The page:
By FC analysis, 13 (45%) of 29 AMLs revealed CD15 expression by the entire population or a subset of the blasts. Paraffin IH analysis of the BM core biopsy in the 29 cases revealed 7 cases (24%) with immunoreactivity. The 26 cases with BM clot material that could be evaluated revealed 8 cases (31%) with immunoreactivity. There was 96% concordance in the PIH results of those cases with BM clot and core material available. The one discordant case revealed less than 3% of blasts with moderate immunoreactivity on the BM clot section and a negative result on the BM core biopsy. There were 6 cases with discordant results by FC versus PIH analysis. In 5 of these 6 cases, the blasts were completely negative for CD15 by PIH analysis (4 cases, BM clot and core; 1 case, BM core only could be evaluated) and were CD15^sup +^ by FC analysis (4 cases, subset of blasts positive; 1 case, entire population of blasts positive). Review of the flow cytograms in these 5 cases revealed CD15 expression of a low intensity in 1 case, of a low to intermediate intensity in 3 cases, and of an intermediate to strong intensity in 1 case. The sixth discordant case revealed less than 3% of blasts with moderate immunoreactivity on the BM clot, CD15- blasts by PIH analysis of the BM core, and CD15 expression by the entire population of blasts by FC analysis. Review of the flow cytogram in this case revealed CD15 expression of low to intermediate intensity (Figure 2). CD15 positivity was observed in 45% of AMLs with a monocytic component. Only 1 AML without a monocytic component revealed a subset of blasts that were CD15^sup +^ by FC analysis.
CD117 Analysis by FC and PIH Methods
By FC analysis, 24 (83%) of 29 AMLs revealed CD117 expression by the entire population or a subset of the blasts., Paraffin IH analysis of the BM core biopsy in the 29 cases revealed 18 cases (62%) with immunoreactivity. The 26 cases with BM clot material that could be evaluated revealed only 7 cases (27%) with immunoreactivity. There was marked (62%) discordance in the PIH results of those cases with both BM clot and core material available. In 9 (35%) of these 26 cases, CD117 revealed immunoreactivity by PIH analysis of the BM core and was negative by PIH analysis of the BM clot. In an additional 27% (7/26 cases), the PIH reactivity for CD117 was much more intense on the BM core than on the BM clot (Figure 3). There were no cases that were CD117- by PIH analysis of the BM core with PIH reactivity on the BM clot. There were 6 cases with discordant results by FC versus PIH analysis; all of these cases were CD117^sup +^ by FC analysis and were CD117by PIH analysis of the BM clot and core. Review of the flow cytograms of these 6 cases revealed that the CD117 expression was of a low intensity in 2 cases (Figure 4), of a low to intermediate intensity in 3 cases, and of an intermediate intensity in 1 case. There were no cases of CD117 immunoreactivity by PIH analysis of the BM clot and/or core that were CD117^sup -^ by FC analysis. There was no correlation of CD117 expression with the FAB subtype of AML.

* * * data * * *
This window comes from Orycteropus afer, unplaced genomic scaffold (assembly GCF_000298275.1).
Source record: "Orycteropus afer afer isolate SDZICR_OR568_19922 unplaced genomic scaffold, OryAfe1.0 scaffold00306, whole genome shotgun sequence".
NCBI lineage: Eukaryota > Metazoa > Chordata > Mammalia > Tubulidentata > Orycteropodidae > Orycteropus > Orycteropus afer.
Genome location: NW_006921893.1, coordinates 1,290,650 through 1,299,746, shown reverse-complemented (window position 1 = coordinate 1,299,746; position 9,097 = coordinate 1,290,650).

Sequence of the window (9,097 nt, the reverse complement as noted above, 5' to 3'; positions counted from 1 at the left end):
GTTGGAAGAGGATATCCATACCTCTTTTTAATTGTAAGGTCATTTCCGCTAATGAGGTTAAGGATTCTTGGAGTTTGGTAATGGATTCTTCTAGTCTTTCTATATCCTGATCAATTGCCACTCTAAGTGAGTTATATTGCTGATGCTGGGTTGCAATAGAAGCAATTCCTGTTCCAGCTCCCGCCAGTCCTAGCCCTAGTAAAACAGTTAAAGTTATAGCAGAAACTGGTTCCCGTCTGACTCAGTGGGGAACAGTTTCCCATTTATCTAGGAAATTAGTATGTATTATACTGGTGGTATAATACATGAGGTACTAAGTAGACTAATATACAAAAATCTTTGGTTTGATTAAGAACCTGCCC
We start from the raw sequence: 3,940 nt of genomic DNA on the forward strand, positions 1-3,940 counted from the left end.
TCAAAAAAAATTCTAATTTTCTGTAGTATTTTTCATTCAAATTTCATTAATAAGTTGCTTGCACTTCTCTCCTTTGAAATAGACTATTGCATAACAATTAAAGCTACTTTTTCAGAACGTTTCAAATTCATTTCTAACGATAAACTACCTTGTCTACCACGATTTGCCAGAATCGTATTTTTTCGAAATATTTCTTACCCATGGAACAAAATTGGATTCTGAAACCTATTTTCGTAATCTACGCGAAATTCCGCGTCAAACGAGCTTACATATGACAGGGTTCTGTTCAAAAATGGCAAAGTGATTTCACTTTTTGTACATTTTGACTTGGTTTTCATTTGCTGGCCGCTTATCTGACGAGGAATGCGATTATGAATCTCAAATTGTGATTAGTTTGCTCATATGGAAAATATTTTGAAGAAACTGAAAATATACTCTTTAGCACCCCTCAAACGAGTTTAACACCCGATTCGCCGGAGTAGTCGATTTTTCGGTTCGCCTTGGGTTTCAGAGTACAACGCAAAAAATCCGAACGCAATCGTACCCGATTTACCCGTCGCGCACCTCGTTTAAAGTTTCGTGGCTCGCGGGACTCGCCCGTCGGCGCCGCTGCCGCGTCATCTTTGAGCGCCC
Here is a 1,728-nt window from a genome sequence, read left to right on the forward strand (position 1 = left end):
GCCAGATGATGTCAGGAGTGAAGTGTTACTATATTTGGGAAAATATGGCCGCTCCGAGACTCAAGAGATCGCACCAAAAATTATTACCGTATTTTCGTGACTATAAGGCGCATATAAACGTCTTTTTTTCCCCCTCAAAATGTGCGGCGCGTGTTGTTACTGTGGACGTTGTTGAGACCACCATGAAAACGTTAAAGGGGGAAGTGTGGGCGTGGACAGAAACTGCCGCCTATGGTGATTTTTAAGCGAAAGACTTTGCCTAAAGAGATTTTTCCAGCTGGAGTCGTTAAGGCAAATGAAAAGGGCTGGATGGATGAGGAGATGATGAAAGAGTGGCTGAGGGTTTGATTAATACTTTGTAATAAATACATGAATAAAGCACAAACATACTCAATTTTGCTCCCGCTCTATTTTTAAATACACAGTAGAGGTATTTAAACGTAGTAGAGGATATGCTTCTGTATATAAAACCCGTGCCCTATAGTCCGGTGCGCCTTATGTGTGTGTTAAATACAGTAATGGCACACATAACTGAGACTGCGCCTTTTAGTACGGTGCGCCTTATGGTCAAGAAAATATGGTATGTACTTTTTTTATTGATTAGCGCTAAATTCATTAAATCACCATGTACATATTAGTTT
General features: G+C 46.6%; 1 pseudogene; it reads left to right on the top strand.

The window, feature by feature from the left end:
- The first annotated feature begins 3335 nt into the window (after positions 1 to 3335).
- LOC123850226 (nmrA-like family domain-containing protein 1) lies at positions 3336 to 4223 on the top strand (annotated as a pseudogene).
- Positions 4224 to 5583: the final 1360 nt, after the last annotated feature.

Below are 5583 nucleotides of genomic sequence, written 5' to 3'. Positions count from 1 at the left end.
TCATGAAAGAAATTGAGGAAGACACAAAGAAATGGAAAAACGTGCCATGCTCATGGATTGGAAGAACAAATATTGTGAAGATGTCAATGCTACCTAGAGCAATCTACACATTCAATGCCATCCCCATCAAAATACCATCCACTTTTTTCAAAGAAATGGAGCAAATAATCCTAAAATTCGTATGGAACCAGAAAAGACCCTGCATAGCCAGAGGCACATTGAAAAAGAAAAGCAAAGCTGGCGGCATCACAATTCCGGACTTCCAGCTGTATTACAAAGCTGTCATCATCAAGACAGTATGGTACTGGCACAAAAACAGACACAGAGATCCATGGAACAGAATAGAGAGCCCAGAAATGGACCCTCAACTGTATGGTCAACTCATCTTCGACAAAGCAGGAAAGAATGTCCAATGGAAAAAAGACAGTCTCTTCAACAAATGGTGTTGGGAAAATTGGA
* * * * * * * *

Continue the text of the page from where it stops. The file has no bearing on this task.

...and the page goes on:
Myeloperoxidase Analysis by EC and PlH Methods
By EC analysis, 21 (78%) of 27 AMLs revealed reactivity for MPO within the entire population or a subset of the blasts. Paraffin IH analysis of the BM core biopsy in 29 cases revealed 26 cases (90%) with immunoreactivity. The 26 cases with BM clot material available for evaluation revealed 24 cases (92%) with immunoreactivity. There was complete concordance in the PIH results of those cases with both BM clot and core material available. There were 6 cases with discordant results by EC versus PIH methods. In 4 of these 6 cases, the blasts were MPO- by EC, and either all the blasts (2 cases) or a subset of the blasts (2 cases) were immunoreactive by PIH analysis of the BM clot and core biopsy (2 cases) or BM core only (2 cases). In the other 2 discordant cases (AML MO), less than 3% blasts were MPO^sup +^ by EC, and either all of the blasts (1 case; Figure 5) or a subset (>3%) of the blasts (1 case) were immunoreactive by PIH analysis of the BM clot and core biopsy. No cases were MPO+ by EC analysis and MPO- by PIH analysis. As explained earlier, only 2 cases (cases 3 and 11) had MPO analyzed by FC analysis. In case 3, MPO was positive by IH, EC, and FC analyses; in case 11, MPO was negative by all 3 methods.
As previously discussed, immunophenotyping of BM specimens may be performed by FC or IH methods. Flow cytometric immunophenotyping may be performed on BM aspirates or core biopsies as previously described." Immunohistochemical immunophenotyping may be performed on BM clot or core biopsy material. Since appropriate BM material may not be available for FC analysis in occasional cases of AML or extramedullary presentation as granulocytic sarcoma and some antibodies are available for both FC and IH analysis, we compared the results of these antibodies (CD34, CD15, and CD117) by both methods. In particular, CD117 is a relatively new antibody available for PIH analysis, as is MPO. Thus, we also wanted to compare results of MPO reactivity by EC and IH methods. In this discussion, our comparative results of CD34, CD15, CD117, and MPO by FC or EC and IH methods will be addressed individually. Our results will be compared with findings reported in the current literature.